In May 2011, Latina magazine put both Jenni and Janney Rivera on their cover, the first time the magazine put two people on the cover.
"We put both of them on the cover because they were the stars of 'I Love Jenni' and the show was doing incredibly well on Mun2," said Ocana.
Rivera also spent part of her life volunteering at the Love Foundation, an organization that promotes programs to support immigrants, children with cancer, women victims of violence, reports CNN Mexico.
In 2010, the National Coalition Against Domestic Violence named Rivera as their spokesperson.
Speaking on the U.S. Senate floor Monday afternoon, Sen. Marco Rubio of Florida described Rivera as "a real American success story."
"She was a singer in a genre of music that's largely dominated by males, and she brought a powerful voice to that genre where she sang frankly about her struggles to give her children a better life in this country," he said.
Universal Music Group also released a statement, saying: "The entire Universal Music Group family is deeply saddened by the sudden loss of our dear friend Jenni Rivera. The world rarely sees someone who has had such a profound impact on so many. From her incredibly versatile talent to the way she embraced her fans around the world, Jenni was simply incomparable. Her talent will be missed; but her gift of music will be with us always."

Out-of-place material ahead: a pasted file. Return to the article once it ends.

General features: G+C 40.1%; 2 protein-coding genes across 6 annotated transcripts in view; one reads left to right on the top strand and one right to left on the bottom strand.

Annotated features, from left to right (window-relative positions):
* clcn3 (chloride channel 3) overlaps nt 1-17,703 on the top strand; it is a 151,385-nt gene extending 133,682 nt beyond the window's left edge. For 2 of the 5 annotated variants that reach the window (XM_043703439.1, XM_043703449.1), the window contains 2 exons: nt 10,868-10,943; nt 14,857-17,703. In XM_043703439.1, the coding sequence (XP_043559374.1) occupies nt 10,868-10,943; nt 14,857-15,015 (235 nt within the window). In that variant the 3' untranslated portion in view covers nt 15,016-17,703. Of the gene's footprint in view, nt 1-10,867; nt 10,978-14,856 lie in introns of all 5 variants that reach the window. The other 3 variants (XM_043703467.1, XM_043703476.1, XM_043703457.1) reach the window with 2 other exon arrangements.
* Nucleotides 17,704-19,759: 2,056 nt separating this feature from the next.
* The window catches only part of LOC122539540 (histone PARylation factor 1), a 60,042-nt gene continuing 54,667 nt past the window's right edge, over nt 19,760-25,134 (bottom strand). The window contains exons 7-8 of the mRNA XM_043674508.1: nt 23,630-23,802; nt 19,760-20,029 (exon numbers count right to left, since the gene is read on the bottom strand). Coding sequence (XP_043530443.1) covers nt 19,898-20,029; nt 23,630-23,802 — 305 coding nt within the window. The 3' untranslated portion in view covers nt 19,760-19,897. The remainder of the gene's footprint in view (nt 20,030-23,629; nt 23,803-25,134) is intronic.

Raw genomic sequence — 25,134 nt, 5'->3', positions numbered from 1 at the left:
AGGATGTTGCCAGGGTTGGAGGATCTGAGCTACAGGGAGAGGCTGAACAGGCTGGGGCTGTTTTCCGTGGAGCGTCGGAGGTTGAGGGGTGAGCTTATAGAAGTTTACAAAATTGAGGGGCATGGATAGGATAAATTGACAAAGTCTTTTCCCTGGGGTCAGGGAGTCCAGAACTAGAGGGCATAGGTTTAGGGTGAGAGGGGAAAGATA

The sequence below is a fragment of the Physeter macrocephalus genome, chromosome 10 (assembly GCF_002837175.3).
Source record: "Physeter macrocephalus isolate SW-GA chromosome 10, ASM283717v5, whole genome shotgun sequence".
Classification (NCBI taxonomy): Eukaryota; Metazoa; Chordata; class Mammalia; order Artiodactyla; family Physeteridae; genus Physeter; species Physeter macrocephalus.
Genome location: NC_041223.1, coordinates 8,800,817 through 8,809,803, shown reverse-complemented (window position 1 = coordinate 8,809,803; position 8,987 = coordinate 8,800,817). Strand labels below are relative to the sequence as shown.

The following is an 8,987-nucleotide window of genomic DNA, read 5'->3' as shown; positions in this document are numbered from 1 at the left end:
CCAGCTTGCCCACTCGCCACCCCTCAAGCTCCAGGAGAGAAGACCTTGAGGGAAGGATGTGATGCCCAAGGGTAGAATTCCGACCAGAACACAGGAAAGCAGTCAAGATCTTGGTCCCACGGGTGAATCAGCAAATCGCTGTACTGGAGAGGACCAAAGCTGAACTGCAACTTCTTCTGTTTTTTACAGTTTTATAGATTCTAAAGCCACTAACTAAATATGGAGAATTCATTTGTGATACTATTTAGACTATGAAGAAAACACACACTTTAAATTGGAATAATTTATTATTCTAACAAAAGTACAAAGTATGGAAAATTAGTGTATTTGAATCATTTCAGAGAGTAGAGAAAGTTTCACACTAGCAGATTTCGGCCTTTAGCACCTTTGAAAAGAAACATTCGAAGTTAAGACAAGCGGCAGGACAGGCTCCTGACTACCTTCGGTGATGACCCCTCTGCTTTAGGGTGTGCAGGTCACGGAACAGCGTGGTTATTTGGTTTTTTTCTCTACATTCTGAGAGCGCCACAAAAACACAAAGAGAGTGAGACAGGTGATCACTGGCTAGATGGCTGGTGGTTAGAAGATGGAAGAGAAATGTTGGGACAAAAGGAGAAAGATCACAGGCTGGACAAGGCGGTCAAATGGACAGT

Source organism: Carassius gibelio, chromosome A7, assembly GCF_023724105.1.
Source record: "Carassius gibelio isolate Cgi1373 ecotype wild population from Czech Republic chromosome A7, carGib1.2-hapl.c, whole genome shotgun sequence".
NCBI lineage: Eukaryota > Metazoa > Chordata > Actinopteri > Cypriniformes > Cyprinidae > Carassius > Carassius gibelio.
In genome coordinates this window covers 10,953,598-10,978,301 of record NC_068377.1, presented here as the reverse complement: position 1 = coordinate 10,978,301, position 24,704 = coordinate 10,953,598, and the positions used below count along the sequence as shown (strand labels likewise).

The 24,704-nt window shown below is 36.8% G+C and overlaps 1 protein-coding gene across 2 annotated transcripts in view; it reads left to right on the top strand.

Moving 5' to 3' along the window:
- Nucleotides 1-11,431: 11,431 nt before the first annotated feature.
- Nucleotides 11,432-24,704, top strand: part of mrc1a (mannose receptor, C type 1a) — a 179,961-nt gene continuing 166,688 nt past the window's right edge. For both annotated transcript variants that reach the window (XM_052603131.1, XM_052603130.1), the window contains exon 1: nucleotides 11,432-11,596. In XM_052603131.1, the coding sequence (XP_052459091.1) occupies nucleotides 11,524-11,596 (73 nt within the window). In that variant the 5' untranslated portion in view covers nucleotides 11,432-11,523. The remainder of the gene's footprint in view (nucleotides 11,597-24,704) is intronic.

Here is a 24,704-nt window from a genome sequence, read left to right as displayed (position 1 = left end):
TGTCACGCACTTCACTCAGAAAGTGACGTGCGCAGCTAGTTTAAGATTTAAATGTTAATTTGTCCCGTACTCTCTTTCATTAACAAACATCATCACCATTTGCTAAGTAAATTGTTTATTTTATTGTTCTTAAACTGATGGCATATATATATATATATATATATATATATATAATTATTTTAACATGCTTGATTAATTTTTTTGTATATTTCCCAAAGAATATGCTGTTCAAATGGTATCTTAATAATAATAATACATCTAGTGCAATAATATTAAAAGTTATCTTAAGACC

Also believed aboard the plane were her publicist, Arturo Rivera, her lawyer, makeup artist, Jacob Yebale, and the flight crew.
"It's hard to accept. It's painful. I cry," said Rivera's brother Gustavo Rivera in an interview with CNN en Espanol, "But the support from the fans is consoling to us."
She told CNN in 2010 that she wouldn't let scandals or personal tragedy stop her.
"Staying defeated, crying and suffering was not an option," she said. "I had to get off my feet, dust myself off and press on. That's what I want to teach my daughters."
In an interview with the Immigrant Archive Project she said:
"If I had the opportunity to speak to a young immigrant girl that just arrived to the U.S. the advice I would have for her would be: ask, speak, search; because there are opportunities out there. And, know that you aren't the only immigrant or the last to come to this country. Many that have come before you have succeeded. It is possible."
Jenni Rivera is survived by her parents, Rosa and Pedro, three other siblings: Pedro Jr., Gustavo and Rosie; and her five children: Janney, Jacqueline, Michael, Jenicka and Johnny.